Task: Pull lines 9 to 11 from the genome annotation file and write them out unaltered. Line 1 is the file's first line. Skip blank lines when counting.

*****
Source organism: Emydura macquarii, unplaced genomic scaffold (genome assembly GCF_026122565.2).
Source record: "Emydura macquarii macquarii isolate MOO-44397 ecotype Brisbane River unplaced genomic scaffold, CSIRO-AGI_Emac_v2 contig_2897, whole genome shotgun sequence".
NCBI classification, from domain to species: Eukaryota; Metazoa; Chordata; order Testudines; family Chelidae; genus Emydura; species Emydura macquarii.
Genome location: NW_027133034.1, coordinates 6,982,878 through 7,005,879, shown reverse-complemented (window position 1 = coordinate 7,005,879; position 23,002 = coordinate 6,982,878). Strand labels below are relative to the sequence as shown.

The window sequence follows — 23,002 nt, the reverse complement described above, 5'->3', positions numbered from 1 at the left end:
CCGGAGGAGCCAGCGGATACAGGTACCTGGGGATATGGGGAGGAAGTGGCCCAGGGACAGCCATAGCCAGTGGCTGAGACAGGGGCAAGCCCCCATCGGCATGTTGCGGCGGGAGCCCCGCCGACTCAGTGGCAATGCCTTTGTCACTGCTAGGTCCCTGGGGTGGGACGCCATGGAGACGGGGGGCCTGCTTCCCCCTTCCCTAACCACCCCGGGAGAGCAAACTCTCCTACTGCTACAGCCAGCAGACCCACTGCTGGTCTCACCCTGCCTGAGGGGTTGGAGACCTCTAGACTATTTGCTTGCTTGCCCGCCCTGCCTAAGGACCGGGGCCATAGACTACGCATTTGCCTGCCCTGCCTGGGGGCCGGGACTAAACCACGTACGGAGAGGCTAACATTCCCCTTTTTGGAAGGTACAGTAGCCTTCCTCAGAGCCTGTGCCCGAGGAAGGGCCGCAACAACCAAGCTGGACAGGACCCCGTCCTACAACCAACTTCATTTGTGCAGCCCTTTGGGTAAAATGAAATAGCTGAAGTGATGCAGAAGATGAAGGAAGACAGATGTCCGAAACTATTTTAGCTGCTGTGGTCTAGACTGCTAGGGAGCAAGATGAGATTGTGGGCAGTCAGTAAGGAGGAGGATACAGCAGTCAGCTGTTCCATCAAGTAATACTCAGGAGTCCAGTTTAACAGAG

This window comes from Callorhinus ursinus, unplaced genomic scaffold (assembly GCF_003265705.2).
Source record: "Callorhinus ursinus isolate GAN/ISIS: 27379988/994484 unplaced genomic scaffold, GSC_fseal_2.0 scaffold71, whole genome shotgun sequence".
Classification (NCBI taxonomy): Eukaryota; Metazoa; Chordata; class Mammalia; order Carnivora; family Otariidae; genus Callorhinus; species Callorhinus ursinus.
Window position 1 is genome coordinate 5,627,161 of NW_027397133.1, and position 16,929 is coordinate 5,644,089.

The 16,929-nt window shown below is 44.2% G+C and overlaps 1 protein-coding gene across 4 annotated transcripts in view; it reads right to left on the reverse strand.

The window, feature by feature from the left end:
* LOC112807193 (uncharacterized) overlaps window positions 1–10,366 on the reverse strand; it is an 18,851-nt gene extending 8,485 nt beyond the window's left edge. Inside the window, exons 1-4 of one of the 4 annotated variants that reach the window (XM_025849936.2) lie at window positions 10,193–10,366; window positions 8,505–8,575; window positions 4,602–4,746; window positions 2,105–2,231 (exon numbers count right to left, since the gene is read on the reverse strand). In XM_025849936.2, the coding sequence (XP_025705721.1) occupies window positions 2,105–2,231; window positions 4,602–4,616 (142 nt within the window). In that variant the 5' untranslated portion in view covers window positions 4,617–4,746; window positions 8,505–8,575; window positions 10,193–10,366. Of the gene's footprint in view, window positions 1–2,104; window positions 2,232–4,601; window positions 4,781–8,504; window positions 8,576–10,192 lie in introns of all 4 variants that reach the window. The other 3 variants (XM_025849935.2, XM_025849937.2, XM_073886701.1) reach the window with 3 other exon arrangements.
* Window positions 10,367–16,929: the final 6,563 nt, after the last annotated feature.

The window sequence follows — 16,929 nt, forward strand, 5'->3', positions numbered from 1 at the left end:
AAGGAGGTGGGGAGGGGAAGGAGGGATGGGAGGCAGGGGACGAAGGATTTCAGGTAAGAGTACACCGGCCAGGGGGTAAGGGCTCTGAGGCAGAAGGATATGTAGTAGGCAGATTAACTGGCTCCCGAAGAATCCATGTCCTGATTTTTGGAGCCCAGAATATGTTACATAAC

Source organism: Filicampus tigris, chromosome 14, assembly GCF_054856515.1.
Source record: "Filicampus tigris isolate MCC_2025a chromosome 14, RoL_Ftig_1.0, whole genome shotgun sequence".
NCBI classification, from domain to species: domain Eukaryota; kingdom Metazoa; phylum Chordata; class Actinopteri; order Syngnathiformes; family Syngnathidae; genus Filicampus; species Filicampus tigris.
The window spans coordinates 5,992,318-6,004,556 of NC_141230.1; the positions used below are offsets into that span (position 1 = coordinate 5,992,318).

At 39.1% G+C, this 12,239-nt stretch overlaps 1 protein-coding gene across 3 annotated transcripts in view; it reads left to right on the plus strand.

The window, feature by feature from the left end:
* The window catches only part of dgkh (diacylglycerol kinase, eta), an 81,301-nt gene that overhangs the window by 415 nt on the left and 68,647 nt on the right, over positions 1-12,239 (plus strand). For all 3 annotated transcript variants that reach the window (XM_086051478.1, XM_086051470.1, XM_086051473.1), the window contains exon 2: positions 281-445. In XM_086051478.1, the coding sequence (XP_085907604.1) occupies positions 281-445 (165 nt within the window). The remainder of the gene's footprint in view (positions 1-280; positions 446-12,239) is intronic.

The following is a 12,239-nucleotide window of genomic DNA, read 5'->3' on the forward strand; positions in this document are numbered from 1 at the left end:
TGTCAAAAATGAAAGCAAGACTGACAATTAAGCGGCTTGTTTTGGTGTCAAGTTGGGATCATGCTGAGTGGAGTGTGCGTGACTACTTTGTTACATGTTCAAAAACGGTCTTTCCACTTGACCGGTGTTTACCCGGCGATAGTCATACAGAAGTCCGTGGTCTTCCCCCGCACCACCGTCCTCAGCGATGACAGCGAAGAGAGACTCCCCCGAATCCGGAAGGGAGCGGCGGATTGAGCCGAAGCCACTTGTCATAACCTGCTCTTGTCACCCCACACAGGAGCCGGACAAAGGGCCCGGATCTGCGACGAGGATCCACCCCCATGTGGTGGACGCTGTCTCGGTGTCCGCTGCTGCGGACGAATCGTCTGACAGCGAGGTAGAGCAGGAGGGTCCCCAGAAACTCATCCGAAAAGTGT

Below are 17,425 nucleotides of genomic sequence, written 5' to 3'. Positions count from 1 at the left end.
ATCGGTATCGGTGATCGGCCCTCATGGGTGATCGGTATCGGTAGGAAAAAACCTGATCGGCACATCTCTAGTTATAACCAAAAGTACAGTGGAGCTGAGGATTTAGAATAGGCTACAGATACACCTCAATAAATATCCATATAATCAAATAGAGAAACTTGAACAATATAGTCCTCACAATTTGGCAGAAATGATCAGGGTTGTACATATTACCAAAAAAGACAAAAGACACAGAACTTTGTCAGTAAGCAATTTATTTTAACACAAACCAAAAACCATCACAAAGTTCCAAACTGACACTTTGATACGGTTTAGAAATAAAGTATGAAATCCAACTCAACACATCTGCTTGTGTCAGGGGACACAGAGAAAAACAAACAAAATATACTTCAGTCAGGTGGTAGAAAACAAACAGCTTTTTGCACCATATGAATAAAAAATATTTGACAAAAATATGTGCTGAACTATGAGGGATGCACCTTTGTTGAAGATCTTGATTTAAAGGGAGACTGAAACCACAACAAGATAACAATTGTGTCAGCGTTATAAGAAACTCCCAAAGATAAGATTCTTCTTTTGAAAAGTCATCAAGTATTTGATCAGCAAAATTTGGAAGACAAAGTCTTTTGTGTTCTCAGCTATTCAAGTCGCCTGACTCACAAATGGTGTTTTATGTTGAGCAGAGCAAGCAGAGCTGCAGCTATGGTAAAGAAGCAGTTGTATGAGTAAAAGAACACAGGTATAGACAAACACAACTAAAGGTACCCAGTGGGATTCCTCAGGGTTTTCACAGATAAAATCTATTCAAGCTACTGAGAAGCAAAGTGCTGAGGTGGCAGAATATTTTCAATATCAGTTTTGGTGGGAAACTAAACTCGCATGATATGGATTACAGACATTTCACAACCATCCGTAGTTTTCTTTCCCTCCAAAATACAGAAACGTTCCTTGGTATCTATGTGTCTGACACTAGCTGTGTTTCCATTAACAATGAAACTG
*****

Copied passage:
Classification (NCBI taxonomy): Eukaryota; Metazoa; Chordata; class Mammalia; order Carnivora; family Otariidae; genus Callorhinus; species Callorhinus ursinus.
Window position 1 is genome coordinate 5,627,161 of NW_027397133.1, and position 16,929 is coordinate 5,644,089.

The 16,929-nt window shown below is 44.2% G+C and overlaps 1 protein-coding gene across 4 annotated transcripts in view; it reads right to left on the reverse strand.